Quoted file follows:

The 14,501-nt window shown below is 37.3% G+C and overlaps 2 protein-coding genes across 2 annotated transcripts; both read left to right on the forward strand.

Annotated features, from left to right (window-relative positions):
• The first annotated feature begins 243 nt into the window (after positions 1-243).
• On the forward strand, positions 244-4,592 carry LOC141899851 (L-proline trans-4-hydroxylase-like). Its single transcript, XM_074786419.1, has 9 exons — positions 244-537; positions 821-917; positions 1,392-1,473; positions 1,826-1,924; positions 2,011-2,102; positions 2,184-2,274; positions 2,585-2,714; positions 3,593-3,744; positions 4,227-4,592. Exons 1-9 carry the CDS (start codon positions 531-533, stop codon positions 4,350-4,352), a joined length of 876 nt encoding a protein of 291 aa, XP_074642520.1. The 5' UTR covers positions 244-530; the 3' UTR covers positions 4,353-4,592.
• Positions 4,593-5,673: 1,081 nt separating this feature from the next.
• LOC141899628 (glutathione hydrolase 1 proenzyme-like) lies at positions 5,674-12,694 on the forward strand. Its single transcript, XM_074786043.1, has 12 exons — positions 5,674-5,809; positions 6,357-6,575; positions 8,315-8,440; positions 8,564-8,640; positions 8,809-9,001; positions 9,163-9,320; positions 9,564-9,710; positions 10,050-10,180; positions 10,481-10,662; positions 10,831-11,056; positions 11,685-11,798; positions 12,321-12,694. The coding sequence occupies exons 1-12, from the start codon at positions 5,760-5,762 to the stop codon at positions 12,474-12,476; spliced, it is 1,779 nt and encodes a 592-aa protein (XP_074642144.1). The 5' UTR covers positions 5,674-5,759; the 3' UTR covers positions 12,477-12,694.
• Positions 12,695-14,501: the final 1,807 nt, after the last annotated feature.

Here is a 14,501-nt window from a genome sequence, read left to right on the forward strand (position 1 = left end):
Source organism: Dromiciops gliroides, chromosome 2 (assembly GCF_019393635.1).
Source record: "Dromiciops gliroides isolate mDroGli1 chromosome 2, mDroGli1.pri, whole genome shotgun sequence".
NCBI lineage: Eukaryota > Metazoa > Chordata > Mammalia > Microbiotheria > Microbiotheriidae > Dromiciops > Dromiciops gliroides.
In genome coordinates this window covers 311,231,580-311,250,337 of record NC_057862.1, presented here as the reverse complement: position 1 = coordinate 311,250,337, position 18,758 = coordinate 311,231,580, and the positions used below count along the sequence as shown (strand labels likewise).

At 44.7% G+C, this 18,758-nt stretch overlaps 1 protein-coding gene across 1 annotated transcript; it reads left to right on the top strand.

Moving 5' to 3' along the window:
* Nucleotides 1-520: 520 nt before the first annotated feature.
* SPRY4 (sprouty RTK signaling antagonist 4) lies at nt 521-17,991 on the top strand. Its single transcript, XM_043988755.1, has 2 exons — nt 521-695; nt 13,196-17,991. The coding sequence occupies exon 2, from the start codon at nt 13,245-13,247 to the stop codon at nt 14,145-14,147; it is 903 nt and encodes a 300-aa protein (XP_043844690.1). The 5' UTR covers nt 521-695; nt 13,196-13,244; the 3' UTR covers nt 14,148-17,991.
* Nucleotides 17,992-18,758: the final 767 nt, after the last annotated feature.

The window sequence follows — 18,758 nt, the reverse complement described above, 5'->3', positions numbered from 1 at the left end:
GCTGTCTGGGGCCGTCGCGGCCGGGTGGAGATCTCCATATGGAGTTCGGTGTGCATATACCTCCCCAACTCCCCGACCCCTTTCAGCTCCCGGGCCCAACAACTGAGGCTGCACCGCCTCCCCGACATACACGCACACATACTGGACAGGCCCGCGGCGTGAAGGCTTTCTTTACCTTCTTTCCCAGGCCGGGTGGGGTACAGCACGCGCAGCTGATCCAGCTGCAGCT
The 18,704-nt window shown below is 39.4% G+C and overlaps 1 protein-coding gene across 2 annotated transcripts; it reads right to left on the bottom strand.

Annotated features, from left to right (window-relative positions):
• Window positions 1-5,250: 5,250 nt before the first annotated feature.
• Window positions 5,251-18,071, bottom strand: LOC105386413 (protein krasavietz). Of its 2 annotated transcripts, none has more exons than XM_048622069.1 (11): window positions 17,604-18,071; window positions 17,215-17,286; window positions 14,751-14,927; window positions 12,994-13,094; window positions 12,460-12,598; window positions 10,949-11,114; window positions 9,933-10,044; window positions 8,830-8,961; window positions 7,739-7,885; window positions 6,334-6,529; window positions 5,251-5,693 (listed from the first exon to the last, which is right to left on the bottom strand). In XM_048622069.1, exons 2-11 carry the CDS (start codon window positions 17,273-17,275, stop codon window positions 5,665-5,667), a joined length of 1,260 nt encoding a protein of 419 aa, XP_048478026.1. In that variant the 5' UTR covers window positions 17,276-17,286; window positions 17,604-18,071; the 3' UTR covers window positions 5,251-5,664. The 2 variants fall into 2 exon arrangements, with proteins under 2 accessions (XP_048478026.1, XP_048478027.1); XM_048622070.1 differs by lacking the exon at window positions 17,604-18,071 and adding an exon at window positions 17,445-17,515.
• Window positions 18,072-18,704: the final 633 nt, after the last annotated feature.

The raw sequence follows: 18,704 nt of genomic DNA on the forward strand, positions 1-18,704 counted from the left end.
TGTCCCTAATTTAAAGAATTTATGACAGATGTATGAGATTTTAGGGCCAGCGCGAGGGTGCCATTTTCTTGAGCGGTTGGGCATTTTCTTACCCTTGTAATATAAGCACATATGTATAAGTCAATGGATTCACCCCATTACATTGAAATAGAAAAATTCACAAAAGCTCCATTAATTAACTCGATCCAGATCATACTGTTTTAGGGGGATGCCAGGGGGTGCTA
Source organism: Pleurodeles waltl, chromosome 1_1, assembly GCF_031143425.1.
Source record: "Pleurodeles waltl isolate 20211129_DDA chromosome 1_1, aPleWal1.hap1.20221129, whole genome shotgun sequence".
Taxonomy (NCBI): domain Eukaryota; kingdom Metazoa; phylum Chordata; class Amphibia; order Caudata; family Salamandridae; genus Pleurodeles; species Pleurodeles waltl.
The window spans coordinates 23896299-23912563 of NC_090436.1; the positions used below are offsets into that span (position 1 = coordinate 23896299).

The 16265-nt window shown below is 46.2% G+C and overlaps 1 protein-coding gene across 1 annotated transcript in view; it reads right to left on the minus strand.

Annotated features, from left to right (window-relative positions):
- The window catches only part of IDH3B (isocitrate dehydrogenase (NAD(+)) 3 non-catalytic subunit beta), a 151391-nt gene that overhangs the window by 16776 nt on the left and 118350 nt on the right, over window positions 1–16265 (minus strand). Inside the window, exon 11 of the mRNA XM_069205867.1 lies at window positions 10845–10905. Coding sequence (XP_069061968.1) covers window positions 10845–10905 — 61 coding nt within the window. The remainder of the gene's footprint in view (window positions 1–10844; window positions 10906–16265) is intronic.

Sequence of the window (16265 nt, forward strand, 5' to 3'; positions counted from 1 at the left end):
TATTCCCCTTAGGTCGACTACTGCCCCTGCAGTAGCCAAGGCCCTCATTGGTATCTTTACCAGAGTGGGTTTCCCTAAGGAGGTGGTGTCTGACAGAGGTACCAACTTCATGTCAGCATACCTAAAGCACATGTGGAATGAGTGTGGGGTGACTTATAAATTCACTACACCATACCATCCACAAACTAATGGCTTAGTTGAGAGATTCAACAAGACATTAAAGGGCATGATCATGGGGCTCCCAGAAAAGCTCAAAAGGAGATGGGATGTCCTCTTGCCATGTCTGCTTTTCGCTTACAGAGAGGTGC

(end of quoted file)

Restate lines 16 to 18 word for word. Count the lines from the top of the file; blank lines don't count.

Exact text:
* SPRY4 (sprouty RTK signaling antagonist 4) lies at nt 521-17,991 on the top strand. Its single transcript, XM_043988755.1, has 2 exons — nt 521-695; nt 13,196-17,991. The coding sequence occupies exon 2, from the start codon at nt 13,245-13,247 to the stop codon at nt 14,145-14,147; it is 903 nt and encodes a 300-aa protein (XP_043844690.1). The 5' UTR covers nt 521-695; nt 13,196-13,244; the 3' UTR covers nt 14,148-17,991.
* Nucleotides 17,992-18,758: the final 767 nt, after the last annotated feature.

The window sequence follows — 18,758 nt, the reverse complement described above, 5'->3', positions numbered from 1 at the left end: